Pressetext confirmed that to change a contract in a material way was to defeat the purpose of the original competition to such an extent that, if a challenge were received, the courts would say to the purchaser: “start again”.  Pertinent examples of material changes include a change that would have affected the outcome of the initial competition, that would have changed how the competitors behaved and the decisions they made or that would change the economic balance of the contract in favour of the contractor.

Nevertheless there are good and genuine reasons to change a contract during its life: changes in regulations or legislation that require changes to services or specifications; additions to the contract that couldn’t sensibly be provided by another contractor; or a genuine need for more of something.

With the new Public Sector Directive (Directive 2014/24/EU of the European Parliament and of the Council of 26 February 2014 on public procurement and repealing Directive 2004/18/EC), as reflected in the Public Contracts Regulations 2015 in England, Wales & Northern Ireland, we have at last a codified and (hopefully) certain test that reflects and expands upon Pressetext to guide us when identifying what changes can be made during the life of a contract without threatening a new procurement exercise.

Regulation 72 (“Modification of contracts during their term”) sets out the changes that can be made to a contract or framework agreement without needing a fresh procurement exercise:

  1. where the changes are provided for in the procurement documents in “clear, precise and unequivocal review clauses” (which may include price revisions).  This is provided that such review clauses:

    • state the scope and nature of possible changes, and the conditions under which they may be used; and
    • would not alter the overall nature of the contract or framework;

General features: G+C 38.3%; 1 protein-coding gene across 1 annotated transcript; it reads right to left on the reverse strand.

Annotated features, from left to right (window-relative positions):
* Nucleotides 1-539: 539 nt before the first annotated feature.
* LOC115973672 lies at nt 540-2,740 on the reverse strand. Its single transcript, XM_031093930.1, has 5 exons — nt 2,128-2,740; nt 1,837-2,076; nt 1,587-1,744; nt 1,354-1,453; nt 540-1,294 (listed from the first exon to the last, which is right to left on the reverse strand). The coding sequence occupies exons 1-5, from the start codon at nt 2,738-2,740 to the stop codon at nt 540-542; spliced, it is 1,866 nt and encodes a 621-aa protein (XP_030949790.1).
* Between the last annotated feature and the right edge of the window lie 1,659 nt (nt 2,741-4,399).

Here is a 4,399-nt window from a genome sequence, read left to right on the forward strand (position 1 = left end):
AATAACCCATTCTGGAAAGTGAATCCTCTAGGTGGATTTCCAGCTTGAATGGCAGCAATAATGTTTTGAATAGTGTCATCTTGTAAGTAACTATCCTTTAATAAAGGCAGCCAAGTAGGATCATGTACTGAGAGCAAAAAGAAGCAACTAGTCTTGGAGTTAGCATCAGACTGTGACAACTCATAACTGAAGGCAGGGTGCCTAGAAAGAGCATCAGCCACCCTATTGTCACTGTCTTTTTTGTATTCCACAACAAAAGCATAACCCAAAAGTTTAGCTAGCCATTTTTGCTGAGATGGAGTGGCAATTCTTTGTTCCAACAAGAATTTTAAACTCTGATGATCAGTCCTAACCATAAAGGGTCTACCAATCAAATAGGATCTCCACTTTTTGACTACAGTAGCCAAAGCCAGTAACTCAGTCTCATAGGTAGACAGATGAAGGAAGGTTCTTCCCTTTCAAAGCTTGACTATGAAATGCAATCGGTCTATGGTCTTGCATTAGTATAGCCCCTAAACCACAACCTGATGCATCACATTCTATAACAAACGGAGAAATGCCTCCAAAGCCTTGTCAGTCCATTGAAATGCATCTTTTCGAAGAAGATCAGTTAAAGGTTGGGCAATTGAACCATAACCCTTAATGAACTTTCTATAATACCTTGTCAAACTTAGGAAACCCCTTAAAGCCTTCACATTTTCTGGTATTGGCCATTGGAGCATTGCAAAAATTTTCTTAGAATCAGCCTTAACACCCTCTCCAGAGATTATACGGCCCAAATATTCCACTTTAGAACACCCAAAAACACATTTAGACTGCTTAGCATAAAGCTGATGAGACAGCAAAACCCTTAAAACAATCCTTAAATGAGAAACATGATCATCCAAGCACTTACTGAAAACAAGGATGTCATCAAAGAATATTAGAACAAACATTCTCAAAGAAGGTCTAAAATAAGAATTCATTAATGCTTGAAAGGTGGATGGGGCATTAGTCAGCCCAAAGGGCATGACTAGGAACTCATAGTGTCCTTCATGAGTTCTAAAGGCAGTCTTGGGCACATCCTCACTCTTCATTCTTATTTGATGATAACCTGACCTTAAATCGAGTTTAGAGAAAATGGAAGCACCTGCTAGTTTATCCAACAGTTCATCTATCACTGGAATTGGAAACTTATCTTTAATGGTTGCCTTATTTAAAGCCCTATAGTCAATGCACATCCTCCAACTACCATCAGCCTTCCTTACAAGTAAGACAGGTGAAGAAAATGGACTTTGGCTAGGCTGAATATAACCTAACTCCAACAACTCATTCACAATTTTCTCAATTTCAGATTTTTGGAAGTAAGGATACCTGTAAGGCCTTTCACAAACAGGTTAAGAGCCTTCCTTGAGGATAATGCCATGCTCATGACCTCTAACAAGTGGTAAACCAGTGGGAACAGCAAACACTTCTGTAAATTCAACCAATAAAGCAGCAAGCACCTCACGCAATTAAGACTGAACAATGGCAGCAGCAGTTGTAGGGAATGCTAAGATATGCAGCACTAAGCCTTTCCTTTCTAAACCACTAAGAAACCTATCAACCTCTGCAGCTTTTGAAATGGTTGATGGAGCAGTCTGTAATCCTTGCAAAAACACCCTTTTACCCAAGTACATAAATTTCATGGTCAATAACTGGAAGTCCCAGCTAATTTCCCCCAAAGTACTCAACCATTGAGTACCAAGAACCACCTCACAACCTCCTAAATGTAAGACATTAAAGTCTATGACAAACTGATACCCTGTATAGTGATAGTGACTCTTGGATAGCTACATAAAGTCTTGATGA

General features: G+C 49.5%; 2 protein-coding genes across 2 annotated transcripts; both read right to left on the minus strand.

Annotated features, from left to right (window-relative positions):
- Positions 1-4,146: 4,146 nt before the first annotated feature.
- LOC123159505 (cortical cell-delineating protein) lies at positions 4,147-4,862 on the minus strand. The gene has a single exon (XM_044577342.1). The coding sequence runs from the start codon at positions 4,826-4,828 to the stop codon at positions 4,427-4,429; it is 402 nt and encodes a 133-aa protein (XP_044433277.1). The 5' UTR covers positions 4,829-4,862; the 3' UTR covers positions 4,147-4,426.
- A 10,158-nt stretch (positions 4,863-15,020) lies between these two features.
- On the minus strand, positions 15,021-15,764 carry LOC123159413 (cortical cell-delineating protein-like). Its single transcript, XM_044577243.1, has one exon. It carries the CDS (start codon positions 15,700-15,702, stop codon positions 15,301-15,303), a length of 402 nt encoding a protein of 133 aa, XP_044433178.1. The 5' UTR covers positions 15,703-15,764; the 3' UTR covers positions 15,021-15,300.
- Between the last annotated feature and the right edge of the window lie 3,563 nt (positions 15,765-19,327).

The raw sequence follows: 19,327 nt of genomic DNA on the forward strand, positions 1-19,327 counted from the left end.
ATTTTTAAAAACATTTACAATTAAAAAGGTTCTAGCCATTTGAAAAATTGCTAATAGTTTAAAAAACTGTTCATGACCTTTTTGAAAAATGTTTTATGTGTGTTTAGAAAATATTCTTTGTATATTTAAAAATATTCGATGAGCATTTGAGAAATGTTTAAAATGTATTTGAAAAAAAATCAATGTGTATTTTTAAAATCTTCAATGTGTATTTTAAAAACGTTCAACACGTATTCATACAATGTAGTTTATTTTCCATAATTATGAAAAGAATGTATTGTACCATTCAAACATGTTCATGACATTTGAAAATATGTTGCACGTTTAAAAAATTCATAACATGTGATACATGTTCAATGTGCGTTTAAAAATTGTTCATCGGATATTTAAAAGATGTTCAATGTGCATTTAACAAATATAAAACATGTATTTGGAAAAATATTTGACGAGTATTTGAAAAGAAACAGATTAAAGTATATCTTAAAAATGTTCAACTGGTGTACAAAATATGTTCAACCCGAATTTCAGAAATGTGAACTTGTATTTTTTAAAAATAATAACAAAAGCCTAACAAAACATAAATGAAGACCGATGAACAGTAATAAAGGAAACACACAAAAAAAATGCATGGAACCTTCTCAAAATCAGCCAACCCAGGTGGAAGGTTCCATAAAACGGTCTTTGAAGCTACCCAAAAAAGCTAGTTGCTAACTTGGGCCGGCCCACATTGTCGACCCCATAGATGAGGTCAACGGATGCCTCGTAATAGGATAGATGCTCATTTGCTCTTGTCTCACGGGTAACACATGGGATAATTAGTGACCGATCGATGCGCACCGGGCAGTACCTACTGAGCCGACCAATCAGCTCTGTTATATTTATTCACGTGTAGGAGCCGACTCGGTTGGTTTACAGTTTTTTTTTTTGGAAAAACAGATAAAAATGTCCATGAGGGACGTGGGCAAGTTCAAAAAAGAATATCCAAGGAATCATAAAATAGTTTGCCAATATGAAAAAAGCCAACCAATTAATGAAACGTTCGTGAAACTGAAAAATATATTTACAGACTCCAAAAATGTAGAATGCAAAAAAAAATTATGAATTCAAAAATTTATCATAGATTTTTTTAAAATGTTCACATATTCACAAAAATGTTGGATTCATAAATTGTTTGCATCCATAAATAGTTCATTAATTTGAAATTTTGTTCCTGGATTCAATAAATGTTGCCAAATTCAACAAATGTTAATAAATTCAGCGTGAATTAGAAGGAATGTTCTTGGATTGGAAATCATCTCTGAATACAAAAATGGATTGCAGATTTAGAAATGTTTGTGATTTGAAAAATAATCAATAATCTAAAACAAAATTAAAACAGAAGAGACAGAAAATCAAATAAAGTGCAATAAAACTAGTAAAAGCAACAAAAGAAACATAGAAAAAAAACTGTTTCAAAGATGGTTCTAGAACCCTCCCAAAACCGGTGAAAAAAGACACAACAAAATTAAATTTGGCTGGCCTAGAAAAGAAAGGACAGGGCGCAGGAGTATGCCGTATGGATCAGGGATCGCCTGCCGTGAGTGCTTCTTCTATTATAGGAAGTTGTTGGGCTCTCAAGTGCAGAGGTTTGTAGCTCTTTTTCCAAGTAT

2. including additional works, services or supplies that have become necessary but weren’t included in the original procurement, where a change in contractor cannot be made for economic or technical reasons, or would cause significant inconvenience or substantial duplication of costs for the contracting authority.  Such additions are limited to a maximum of 50% of the original value of the contract;
  3. where:

    • the need is due to circumstances which a “diligent” contracting authority could not have foreseen;
    • the change does not alter the overall nature of the contract; and
    • the changes doesn’t exceed 50% of the original value of the contract;

  4. a replacement contractor is put in place, so long as this is because of:

    • an unequivocal review clause or option that conforms with (a) above; or
    • the complete or partial succession into the initial contractor’s position following corporate restructure (such as takeover or merger) the new contractor must fulfil the original qualitative criteria for selection, and there can’t be other substantial modifications to the contract;

  5. modifications which, irrespective of their value, are not “substantial”.

“Substantial” is used in the Directive and in Regulation 72, though the word does not appear in the Pressetext judgment, which instead uses the word “material”.  “Substantial” has a detailed definition which follows the logic of the Pressetext case: